I am pleased that we are having this short debate about the difficult issue of transition. It is difficult to get it right in theoryalthough I believe that we have achieved that through the framework of the Billand even more difficult to convert that theory into practice. Having had long discussions with people with a wide range of disabilities, not least with learning difficulties and severe brain injuries, I know that transition is of great concern to them. They worry about whether services are properly planned, and whether they can take equipment across various institutions. The Government are constantly trying to address those concerns.
As my hon. Friend the Under-Secretary and I sat here thinking about all those Greek analogies, we felt that it was all Greek to us and that we could not cope. We were then helped by my hon. Friend the Member for Southampton, Test (Dr. Whitehead), who said that the hon. Member for South Holland and The Deepings ought to have said that he feels like Boswell following Dr. Johnson.
We believe that the Bill provides the appropriate legal cover to ensure that children, throughout their time at school and as they move into adulthood, are protected properly during the period of transition. Turning that into operational effectiveness is the key issue that we will all have to work on, and it would be absurd for us to promise in Committee today that everything will work smoothly, especially in the early days. As the hon. Member for Guildford (Mr. St. Aubyn) said, in establishing new institutions there are bound to be hiccups on the way until people have been properly trained in their new jobs and are used to them. However, the structure of the system is appropriate and has enough checks and balances to ensure the protection of individuals as children or as adults as they move through the educational system.
The Secretary of State always has the power to intervene if he believes that a school is not responding appropriately. That might apply in cases such as those to which the hon. Member for South Holland and The Deepings referredfor example, when it is necessary to determine whether a change in an individual's disability or condition has been properly assessed and responded to.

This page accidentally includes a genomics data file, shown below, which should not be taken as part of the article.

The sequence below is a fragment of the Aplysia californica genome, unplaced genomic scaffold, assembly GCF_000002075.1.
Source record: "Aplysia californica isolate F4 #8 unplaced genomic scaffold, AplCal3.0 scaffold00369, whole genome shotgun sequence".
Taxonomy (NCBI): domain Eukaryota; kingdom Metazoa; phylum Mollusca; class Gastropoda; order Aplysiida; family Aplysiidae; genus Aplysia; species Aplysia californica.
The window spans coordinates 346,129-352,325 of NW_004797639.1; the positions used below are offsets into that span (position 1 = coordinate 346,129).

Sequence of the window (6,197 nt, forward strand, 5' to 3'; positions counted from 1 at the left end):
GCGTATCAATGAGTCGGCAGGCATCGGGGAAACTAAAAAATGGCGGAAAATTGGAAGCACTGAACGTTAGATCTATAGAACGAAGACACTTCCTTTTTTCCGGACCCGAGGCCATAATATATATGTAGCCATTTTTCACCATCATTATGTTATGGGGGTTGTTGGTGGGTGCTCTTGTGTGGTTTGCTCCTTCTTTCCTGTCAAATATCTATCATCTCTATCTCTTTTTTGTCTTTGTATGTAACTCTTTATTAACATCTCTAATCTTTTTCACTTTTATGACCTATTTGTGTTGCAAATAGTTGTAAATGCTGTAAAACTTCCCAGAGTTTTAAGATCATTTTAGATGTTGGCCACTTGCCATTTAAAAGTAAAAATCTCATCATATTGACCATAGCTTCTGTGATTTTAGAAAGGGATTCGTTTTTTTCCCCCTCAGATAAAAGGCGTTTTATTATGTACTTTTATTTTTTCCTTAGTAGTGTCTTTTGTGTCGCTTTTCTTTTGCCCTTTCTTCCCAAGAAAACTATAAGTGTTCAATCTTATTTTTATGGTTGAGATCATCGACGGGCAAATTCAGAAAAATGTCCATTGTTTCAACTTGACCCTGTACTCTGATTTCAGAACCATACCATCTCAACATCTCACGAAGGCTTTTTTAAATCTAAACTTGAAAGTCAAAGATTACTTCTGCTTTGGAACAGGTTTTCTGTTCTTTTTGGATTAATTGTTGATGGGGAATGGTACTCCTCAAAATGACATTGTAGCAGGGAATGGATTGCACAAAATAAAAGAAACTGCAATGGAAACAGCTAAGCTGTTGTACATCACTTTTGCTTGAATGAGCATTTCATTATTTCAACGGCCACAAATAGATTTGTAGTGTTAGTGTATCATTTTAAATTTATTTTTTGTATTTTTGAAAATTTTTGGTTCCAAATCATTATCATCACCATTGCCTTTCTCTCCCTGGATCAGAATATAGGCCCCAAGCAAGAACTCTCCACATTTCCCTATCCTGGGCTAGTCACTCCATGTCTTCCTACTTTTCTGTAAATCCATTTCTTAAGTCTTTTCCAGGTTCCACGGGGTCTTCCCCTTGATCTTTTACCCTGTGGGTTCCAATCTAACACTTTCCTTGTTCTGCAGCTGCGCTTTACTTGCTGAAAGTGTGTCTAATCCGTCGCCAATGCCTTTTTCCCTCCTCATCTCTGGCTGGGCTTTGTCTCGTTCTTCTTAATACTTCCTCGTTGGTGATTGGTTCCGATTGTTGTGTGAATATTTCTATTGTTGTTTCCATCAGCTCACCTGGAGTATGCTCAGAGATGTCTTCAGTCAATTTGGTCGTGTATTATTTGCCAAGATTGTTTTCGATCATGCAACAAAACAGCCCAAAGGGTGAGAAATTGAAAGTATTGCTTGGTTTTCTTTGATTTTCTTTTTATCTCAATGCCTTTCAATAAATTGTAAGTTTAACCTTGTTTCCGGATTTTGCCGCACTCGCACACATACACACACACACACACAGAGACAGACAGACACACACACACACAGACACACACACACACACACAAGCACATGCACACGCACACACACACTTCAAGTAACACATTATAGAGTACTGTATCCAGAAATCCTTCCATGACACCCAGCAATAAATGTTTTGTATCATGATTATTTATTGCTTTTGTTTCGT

Disabled students' transition from school to further education and training should be appropriately catered for. That is why, under section 140 of the Learning and Skills Act 2000, statemented pupils going on to post-16 education or training will be assessed during their last school year. That can also be arranged for other young people with special educational needs. The new Connexions service will be the agent for ensuring that such assessments take place.
We are developing a framework to support the Connexions service's personal advisers in their assessment and planning work with young people. We are also working with the post-16 disability consortium to ensure that it meets the needs of young people with learning difficulties and disabilities, about whom the whole Committee is concerned, and that the Secretary of State carries out the new responsibilities under section 140 of the Learning and Skills Act 2000.
We also expect the new learning and skills councils and the Connexions service's personal advisers to work closely with further education colleges and other providers, and with the young people, to ensure delivery on what is agreed as a result of the assessments. We aim to meet the needs of young people with learning difficulties, and to provide them with a smoother transition into post-16 provision. That is why the 2000 Act introduced changes to transition planning. It should take place from the time of the young person's first annual review of their statement after their 14th year, which, under the revised codes, will happen in year nine. The revised codes will contain strengthened guidance on transition planning, reflecting the establishment of the Connexions service.
The Minister is being helpful, but for the avoidance of doubt, will she confirm that some of the transitional duties will bite on children with special needs who are not statemented, although the duties are more specific towards those who are?
I am happy to confirm that. We hope that section 140 assessments will build on previous work, which will help the transition process.